Moltke’s Mansion

FVNP - Moltkes.jpg

The Moltke’s Mansion is a town mansion on the corner of Bredgade and Dronningens Tværgade in Copenhagen, Denmark. It is one of several town mansions in Frederiksstaden, although it actually predates the neighbourhood by half a century. It was built for Ulrik Frederik Gyldenløve between 1700 and 1702 and was originally known as Gyldenløve’s Little Mansion (in contrast to his larger mansion, now known as Charlottenborg Palace, at Kongens Nytorv). It received its current name in 1842, after it was acquired by Adam Wilhelm Moltke, the first Danish Prime Minister under the Danish constitutional monarchy.

The Baroque mansion has rich sandstone decorations featuring elephants and lion heads and is also notable for its interior decorations by Erik Pauelsen.

History 

Gyldenløve’s Little Mansion 

A house was built on the site in the 1680s by Jørgen Henriksen Gosebuch. It was acquired by Ulrik Frederik Gyldenløve, the illegitimate son of King Frederick III, who demolished it and had a new mansion built in its place. Built by Ernst Brandenburger from 1700 to 1702, it became coloqually known as “Gyldenløve’s little mansion” as opposed to “Gyldenløve’s large mansion”, later known as Charlottenborg Palace, at Kongens Nytorv. The house was located in New Copenhagen, the area which had been incorporated into the fortified city when the East Rampart was straightened in 1647, but in a marshy area which had still seen little redevelopment. Sophie Amalienborg, a royal pavilion for entertainment, had been located close by but it burned down in 1689, although it was re-built to a smaller design around the same time as Gyldenløve completed his mansion.

Danneskiold-Laurvig era 

Count Danneskiold-Laurvig’s mansion in c. 1750

Upon Gyldenløve’s death in 1704, the property was passed on to his son, Count Ferdinand Anton Danneskiold-Laurvig, who owned it until his death in 1754. Under his ownership, the mansion was altered between 1716 and 1723 by Johan Cornelius Krieger. When Frederiksstaden was founded a few years prior to Danneskiold-Laurvig’s death, a number of mansions were built in the area, particularly along Bredgade, one of the new district’s main arteries, gradually urbanizing the environs.

The next owner was Frederik Ludvig Danneskiold-Laurvig, Danneskiold-Laurvig’s oldest son, but after his death in 1762 his widow sold the house to his brother.

The mansion then became the focal point of a minor scandal when the brother, Count Christian Conrad Danneskiold-Laurvigen, abducted a young actress, Mette Marie Rose, whom he had fallen for, and hid her in the house. Whether it was because the girl or her father disapproved of the liaison remains unclear but King Frederick V was infuriated by the affair and Danneskiold-Laurvigen was sent exiled to his fief in Norway and had to pay a penalty of 10,000 Danish rigsdaler to a noble cause plus an annual compensation to the girl.

Residence of a merchant and a queen 

When Conrad Danneskiold-Laurvigen died in Norway in 1783, the mansion was acquired by Frédéric de Coninck and Niels Lunde Reiersen, two affluent business partners who had created a large trading company with a fleet of 70 ships. De Coninck, who lived in the mansion from 1784 to 1793, carried out costly alterations of the interiors.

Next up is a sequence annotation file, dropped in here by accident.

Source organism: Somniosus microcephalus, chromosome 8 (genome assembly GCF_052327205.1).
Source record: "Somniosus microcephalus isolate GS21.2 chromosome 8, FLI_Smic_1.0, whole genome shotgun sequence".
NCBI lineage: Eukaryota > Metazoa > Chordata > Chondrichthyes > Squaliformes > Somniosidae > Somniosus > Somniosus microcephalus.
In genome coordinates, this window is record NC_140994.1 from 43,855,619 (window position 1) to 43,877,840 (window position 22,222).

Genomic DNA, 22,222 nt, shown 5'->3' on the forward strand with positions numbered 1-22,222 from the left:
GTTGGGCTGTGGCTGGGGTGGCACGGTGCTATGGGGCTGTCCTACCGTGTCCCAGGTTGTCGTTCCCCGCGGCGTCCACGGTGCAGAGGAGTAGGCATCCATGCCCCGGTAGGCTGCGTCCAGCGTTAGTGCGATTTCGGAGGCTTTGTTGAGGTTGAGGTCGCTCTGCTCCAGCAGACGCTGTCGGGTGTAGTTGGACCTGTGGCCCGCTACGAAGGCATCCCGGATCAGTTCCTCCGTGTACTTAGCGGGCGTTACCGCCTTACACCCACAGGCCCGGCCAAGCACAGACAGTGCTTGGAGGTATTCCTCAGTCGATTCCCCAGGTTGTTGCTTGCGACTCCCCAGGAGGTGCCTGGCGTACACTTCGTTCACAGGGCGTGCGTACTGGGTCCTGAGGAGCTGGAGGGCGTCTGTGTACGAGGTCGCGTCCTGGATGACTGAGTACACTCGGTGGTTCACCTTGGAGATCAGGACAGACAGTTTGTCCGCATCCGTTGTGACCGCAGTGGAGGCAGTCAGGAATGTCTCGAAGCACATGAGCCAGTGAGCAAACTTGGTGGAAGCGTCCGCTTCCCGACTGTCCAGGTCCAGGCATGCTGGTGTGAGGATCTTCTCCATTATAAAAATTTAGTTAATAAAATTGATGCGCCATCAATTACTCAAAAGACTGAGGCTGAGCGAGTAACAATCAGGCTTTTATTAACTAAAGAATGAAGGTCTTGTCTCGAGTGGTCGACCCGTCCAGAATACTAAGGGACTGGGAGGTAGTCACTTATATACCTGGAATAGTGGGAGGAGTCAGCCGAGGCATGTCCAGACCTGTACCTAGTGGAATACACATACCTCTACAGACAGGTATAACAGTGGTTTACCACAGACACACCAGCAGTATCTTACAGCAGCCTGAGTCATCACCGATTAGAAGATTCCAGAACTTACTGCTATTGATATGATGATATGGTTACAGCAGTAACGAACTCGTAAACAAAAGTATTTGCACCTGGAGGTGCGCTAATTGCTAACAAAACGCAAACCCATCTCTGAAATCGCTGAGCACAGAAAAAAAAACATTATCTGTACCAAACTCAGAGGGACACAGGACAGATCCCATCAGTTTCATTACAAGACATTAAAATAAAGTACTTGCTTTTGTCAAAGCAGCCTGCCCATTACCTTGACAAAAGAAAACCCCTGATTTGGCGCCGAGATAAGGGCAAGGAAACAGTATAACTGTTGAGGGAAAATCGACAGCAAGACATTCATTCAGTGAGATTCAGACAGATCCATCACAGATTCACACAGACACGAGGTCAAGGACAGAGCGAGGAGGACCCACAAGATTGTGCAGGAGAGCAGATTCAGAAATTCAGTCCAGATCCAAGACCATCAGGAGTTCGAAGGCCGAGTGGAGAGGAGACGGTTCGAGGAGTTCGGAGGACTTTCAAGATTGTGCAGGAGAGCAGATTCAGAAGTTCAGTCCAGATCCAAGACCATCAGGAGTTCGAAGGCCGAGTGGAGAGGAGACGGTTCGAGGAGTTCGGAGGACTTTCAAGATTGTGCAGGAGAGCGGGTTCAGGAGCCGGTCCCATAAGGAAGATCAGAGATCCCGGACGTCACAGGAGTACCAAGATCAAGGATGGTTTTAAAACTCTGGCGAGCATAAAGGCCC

After the Fire of Christiansborg Palace in 1794 the royal family was left homeless. While the rest of the family took up residence in Amalienborg Palace, until then four aristocratic mansions, Dowager Queen Juliana Maria, widow of King Frederick V, bought de Coninck’s mansion in Bredgade and lived there until her death two years later.

Golden Age venue 

Moltke’s Painting Collection drawing by Christian Vilhelm Nielsen

After the dowager queen’s death, the mansion was acquired by another affluent merchant, Constantin Brun, a German trader who had become royal administrator of trade in the Danish West Indies and was also building a successful private trading empire. His wife was the writer and salonist Friederike Brun who had a large international network which included prominent names such as Johann Wolfgang von Goethe, Friedrich Schiller, August Wilhelm Schlegel, Johann Gottfried Herder, Wilhelm Grimm, Bertel Thorvaldsen, and the Swiss female writer Madame de Staël with whom she formed a close friendship.Her literary saolns mainly took place at Sophienholm during the summer season but in winter time at the mansion in Bredgade. Among the Danish artists who regularly attended her salons were Jens Baggesen, Adam Oehlenschläger, Johanne Luise Heiberg, C.E.F Weyse, B. S. Ingemann and Kamma Rahbek.

In 1836, after the Bruns died within a few month of each other, the mansion was purchased by Heinrich Lütthans who was a lieutenant-colonel in the Civic Guard. He was bourgeois through and through, but nevertheless continued the tradition of playing host to aristocrats. Their home also exerted a special pull on young students from the nearby Regensen dormitory due to the family’s five pretty daughters. Regular guests included the poet Christian Winther, who eventually married the oldest daughter of the house, Julie, after repeated complications.